RIECKHOFF: For one veteran. About $15,000 for room, board, supportive servicing, and a staff that can take care of them. It's about $15,000. So, as a country, if we want to multiply that times 200,000, you're at about $2.6 billion, which is a drop in the bucket compared to what we're spending in Iraq every day. So, it's really about priorities and we hope that we can use this as an opportunity to focus on veterans' issues. Last night was a great step. The presidential candidates finally started talking about traumatic brain injury, post-traumatic stress disorder, and the other issues that we've been focused on for years now.

OLBERMANN: We'll also probably have to explain to Bill O'Reilly that not every one of these guys -- 200,000 guys -- live under a bridge. He may be focused -- fixated on that term. The guys with bridges to sleep under may be the lucky ones. Those are the guys who have cover. Those are the guys who have protection against the elements. I mean, there are people who are literally on the streets. Nothing above them, maybe a piece of cardboard. This is not some joke that he should be making.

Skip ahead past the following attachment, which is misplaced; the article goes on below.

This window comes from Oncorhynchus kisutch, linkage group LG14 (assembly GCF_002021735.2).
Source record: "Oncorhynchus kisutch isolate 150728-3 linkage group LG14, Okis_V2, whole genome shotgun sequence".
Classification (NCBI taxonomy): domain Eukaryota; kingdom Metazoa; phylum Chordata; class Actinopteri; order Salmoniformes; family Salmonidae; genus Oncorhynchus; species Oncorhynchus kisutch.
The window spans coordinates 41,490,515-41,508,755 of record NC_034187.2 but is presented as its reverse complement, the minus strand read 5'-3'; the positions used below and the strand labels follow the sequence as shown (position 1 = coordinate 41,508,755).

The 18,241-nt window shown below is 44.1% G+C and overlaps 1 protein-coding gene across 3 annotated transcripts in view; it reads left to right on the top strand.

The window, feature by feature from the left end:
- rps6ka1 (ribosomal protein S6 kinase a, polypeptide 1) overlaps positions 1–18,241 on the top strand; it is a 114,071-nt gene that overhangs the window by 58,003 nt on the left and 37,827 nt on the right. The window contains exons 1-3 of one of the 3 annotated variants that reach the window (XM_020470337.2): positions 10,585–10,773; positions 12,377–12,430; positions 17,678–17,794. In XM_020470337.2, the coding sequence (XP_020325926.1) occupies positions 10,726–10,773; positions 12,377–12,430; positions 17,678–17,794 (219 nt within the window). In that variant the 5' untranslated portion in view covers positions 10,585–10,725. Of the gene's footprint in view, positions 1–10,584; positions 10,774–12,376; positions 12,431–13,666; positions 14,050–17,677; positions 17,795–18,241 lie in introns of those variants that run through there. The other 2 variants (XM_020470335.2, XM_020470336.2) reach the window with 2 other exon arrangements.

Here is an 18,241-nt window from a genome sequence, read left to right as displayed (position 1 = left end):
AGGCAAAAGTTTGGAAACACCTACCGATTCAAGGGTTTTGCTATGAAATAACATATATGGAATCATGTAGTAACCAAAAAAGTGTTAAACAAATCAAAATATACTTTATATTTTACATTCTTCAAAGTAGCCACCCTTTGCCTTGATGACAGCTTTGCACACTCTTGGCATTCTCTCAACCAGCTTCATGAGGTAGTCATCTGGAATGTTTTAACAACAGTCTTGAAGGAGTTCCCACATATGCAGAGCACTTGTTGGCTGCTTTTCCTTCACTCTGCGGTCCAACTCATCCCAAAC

RIECKHOFF: And there are also families. There are children. We've met some single moms that are veterans that are living on the streets with their kids. And there are actually people living under bridges. This film When I Came Home opens with a very powerful scene of a Vietnam veteran who literally lives under a bridge in California. He's created a makeshift living situation for himself. So it's very real, and it's not something we should mock, and it's something we need to address urgently.